Marilla Cuthbert could not remember ever having seen Matthew look so angry. Come to think of it, she couldn't remember ever having seen
her brother angry in all her life. Anger wasn't something one associated with shy, quiet Matthew Cuthbert. But now he was decidedly angry. It would,
in fact, be more accurate to say that he was furious, and Marilla did not blame him one bit. She, too, was angry.
And what was the cause of Matthew and Marilla Cuthbert's anger?
The seed had been planted several days earlier during the spelling lesson at school.
"Ebullition," said Mr. Phillips, who was not looking at the spelling class, but at Prissy Andrews.
Josie Pye, whose turn it was, quickly took advantage of this by peeping into her book. Mr. Phillips did not see her, but Anne Shirley did.
Anne looked scornfully at Josie.
Josie blushed, not with shame, but with anger. How dare Anne Shirley, an imported orphan, look scornfully
at an Avonlea Pye?
Josie deliberately misspelled the word, fearing that Anne would tell on her if she spelled it correctly. To make matters worse,
Anne moved up to the head of the spelling class... which position Josie had occupied until then...with that very word. This honor
was one more thing to rankle in Miss Pye's soul. She resolved to have revenge on Anne Shirley as soon as an opportunity presented itself.
Josie's chance for revenge came just a few days later. Amy March, slipping into the school with a moist brown-paper parcel of pickled limes,
heard somebody approaching. Swiftly, she shoved the parcel into the nearest desk, which just happened to be Anne's. She fully intended to'
retrieve the limes before Mr. Phillips discovered them. But that is not what happened.
Amy thought that nobody had seen her place the limes in Anne's desk, but somebody had, and that somebody was Josie Pye.
Soon after that day's lessons began, Josie walked up to Mr. Phillips' desk and whispered "Mr. Phillips, I think you should know that
Anne Shirley has pickled limes in her desk."
She returned to her seat, well pleased with herself.
Mr. Phillips had declared limes a contraband article, and had solemnly vowed to publicly ferrule the first person who was found breaking the law. He cleared his
throat and called Anne Shirley to the front of the room.
"Bring with you the limes you have in your desk."
"Mr. Phillips," said Anne, who had not seen the parcel in the back of her desk, "I don't have any limes."
"You haven't? We shall see," said Mr. Phillips, approaching Anne's desk and pulling out the moist brown-paper parcel of pickled limes.
Anne looked startled. Mr. Phillips interpreted that look as an indication of guilt.
"I don't know how those limes got there," Anne said. "I didn't bring any to school."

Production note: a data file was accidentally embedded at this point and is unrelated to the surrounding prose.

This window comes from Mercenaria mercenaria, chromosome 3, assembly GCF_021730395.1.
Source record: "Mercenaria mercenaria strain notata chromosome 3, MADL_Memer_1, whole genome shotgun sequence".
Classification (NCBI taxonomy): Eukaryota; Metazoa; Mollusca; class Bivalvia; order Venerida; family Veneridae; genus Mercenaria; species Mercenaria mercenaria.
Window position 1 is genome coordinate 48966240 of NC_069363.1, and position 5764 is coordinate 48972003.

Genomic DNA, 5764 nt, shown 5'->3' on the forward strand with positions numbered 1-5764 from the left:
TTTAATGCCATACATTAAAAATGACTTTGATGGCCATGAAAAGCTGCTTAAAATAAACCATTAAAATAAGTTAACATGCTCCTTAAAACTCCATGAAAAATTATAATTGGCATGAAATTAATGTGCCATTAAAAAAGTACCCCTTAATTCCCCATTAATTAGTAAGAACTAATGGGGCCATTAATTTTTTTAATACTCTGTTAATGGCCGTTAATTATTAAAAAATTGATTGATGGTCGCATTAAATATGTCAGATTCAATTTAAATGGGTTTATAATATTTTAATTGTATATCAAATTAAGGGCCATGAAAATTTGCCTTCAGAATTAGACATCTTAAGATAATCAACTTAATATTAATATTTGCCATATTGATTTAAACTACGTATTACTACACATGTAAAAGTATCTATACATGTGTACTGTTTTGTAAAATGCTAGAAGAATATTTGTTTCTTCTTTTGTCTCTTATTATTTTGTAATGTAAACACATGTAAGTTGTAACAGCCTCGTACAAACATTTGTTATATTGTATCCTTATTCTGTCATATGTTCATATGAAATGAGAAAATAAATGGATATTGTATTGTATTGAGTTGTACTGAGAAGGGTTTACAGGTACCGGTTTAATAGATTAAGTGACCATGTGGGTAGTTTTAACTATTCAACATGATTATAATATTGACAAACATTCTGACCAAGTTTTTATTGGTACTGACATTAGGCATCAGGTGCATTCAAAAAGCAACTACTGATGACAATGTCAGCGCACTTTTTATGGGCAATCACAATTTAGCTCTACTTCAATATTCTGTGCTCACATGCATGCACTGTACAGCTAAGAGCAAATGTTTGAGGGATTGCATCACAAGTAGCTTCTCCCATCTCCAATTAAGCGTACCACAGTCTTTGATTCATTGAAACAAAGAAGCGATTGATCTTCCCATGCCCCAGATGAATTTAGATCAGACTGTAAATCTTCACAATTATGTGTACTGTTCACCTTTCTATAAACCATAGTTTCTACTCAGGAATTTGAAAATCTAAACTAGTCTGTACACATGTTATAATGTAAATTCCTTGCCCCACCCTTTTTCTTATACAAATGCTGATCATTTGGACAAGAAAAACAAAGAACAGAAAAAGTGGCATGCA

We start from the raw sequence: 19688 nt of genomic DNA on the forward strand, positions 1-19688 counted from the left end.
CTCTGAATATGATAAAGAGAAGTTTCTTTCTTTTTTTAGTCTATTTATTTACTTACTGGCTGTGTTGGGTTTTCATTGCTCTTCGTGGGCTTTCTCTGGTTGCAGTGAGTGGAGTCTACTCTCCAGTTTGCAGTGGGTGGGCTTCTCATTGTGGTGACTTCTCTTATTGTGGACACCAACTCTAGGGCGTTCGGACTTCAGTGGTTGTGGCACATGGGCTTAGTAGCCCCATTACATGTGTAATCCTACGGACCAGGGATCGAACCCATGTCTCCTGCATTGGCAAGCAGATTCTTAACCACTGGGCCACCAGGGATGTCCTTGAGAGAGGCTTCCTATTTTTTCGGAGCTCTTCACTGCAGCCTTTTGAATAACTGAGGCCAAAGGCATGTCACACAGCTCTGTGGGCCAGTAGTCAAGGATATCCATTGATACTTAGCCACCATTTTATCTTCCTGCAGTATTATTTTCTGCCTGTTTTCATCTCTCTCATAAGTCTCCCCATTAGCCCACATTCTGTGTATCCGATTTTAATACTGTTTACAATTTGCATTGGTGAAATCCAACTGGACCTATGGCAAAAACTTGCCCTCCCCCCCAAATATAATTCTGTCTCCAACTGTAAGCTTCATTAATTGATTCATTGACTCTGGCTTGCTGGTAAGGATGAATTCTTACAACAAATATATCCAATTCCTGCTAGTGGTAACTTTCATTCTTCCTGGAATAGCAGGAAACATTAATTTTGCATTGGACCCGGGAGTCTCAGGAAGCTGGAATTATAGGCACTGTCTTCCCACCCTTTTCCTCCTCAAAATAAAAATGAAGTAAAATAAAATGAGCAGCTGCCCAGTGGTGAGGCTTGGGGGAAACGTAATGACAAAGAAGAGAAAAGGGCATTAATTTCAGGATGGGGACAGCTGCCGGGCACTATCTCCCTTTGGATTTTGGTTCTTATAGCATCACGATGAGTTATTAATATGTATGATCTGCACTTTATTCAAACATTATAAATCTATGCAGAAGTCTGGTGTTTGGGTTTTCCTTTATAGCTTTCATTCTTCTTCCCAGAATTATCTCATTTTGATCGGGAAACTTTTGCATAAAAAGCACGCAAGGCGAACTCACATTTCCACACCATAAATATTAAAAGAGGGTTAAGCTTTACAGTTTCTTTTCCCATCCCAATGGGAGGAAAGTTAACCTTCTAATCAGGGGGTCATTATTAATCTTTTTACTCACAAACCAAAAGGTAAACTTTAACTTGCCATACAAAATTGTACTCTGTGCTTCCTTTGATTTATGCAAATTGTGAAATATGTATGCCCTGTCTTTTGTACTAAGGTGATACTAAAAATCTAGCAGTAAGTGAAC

Amy knew that she ought to speak up, but she was too afraid of being ferruled. She had never been struck in her life, and she
could not bear the thought of it happening now, especially in public.
"Mr. Phillips," Diana Barry said, "Anne is telling the truth. We walked to school together, like we always do,"
"As you always do," Mr. Phillips corrected.
"As we always do," Diana went on, "and Anne didn't have any limes with her, and she didn't put any into her desk when we came in."
"Be that as it may," said Mr. Phillips, who could not admit that he might have been mistaken, "the fact remains that there are
pickled limes in Miss Shirley's desk, and therefore she is responsible for them."
Mr. Phillips led Anne to the front of the room and ordered her to hold out her hand.
Anne, seeing that she could not avoid the punishment, however undeserved, held out her hand, set her teeth, threw back her head defiantly, and
bore without flinching several tingling blows on her little palm.
Diana Barry winced at each blow. So did Amy March, but for a different reason. Josie Pye smirked with satisfaction.
"You will now stand on the platform until recess," Mr. Phillips said.
When Anne returned home that afternoon, she told Matthew and Marilla what had happened. Hence Matthew and Marilla Cuthbert's anger.
Matthew, not trusting himself to speak, patted Anne's shoulder comfortingly. He thought for a few minutes, and then went out.
The next morning, the students of the Avonlea School were surprised to see a woman teacher... the first woman teacher ever seen in the
Avonlea School... standing at the front of the room.
"My name is Miss Muriel Stacy, " she introduced herself, "and I will be substituting for Mr. Phillips while he is recovering from some injuries he sustained yesterday."